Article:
Background: Obesity is associated with a decrease in mortality in the intensive care unit (ICU) (the "obesity paradox"). We hypothesized that obesity may paradoxically improve diaphragmatic function.
Methods: Diaphragm contractility was prospectively recorded in vitro in adult male Zucker lean (control), fatty, and diabetic fatty rats, at rest, after 12h mechanical ventilation and after fatigue. We analyzed diaphragm morphology, cytokines, and protein expression of the protein kinase signaling pathways.
Results: Diaphragm active-force (AF) was higher in fatty (96±7mN.mm-2,P = 0.02) but not in diabetic fatty rats (90±17mN.mm-2) when compared with controls (84±8mN.mm-2). Recovery from fatigue was improved in fatty and diabetic fatty groups compared with controls. Ventilator-induced diaphragmatic dysfunction was observed in each group, but AF remained higher in fatty (82±8mN.mm-2,P = 0.03) compared with controls (70±8mN.mm-2). There was neutral lipid droplet accumulation in fatty and diabetic fatty. There were shifts towards a higher cross-sectional-area (CSA) of myosin heavy chain isoforms (MyHC)-2A fibers in fatty and diabetic fatty compared with control rats (P = 0.002 and P<0.001, respectively) and a smaller CSA of MyHC-2X in fatty compared with diabetic fatty and control rats (P<0.001 and P<0.001, respectively). The phosphorylated total-protein-kinase-B (pAKT)/AKT ratio was higher in fatty (182±58%,P = 0.03), but not in diabetic fatty when compared with controls and monocarboxylate-transporter-1 was higher in diabetic fatty (147±36%,P = 0.04), but not in fatty.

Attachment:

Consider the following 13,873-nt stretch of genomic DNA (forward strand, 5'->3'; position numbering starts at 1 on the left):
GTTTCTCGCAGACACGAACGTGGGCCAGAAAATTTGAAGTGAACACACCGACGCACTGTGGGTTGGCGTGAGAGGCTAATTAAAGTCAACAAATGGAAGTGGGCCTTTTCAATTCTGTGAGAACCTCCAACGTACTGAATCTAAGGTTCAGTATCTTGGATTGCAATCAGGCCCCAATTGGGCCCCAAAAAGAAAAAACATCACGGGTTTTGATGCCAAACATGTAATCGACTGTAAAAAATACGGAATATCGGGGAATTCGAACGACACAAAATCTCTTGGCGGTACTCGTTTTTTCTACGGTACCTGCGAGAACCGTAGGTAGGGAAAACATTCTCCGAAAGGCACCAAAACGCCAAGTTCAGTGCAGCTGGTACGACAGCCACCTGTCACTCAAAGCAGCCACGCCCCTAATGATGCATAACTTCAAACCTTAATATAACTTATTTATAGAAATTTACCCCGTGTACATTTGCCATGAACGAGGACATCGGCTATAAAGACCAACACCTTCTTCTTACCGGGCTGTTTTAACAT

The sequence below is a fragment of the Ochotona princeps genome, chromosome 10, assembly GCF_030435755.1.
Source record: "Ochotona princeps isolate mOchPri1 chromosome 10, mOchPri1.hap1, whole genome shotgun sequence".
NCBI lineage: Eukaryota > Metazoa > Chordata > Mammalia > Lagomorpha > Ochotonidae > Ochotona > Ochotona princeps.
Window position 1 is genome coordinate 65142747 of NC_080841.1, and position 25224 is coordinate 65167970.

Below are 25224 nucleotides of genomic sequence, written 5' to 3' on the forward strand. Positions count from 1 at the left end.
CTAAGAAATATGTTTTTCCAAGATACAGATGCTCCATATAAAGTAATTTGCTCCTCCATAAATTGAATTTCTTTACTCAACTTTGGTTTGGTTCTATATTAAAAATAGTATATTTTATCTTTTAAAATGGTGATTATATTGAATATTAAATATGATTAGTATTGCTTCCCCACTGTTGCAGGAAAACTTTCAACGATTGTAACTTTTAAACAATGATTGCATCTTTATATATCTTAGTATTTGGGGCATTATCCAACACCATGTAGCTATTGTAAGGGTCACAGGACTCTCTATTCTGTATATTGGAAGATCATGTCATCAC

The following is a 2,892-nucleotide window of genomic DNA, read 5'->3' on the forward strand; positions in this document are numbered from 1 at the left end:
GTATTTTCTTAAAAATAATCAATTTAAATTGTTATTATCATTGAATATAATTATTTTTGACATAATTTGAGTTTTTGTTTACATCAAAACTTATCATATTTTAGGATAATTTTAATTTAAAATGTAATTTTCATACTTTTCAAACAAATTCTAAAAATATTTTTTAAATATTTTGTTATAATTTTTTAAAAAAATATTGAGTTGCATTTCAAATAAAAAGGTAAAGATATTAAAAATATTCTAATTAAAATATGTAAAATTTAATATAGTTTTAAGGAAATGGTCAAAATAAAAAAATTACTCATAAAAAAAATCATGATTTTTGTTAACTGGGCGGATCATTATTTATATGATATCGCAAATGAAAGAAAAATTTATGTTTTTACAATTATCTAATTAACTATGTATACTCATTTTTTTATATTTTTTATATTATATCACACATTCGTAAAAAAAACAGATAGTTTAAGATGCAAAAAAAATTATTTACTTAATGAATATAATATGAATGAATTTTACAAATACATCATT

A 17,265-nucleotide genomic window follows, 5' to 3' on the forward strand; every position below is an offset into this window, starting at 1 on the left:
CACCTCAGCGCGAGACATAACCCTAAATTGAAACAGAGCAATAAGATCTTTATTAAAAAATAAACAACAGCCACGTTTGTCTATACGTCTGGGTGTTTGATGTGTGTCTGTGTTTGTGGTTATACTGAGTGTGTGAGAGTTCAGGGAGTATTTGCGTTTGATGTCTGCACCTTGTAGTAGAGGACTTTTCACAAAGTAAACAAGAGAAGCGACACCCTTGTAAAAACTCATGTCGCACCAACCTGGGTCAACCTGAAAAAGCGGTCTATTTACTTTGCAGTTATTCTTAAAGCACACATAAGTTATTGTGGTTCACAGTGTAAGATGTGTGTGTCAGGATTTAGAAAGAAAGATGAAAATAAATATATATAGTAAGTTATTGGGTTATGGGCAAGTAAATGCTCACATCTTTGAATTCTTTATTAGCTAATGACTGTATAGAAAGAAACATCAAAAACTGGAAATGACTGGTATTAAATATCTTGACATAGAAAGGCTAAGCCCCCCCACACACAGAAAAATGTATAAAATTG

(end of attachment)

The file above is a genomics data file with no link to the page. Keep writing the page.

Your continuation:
Conclusions: Diaphragmatic force is increased in Zucker obese rats before and after mechanical ventilation, and is associated with activation of AKT pathway signaling and complex changes in morphology.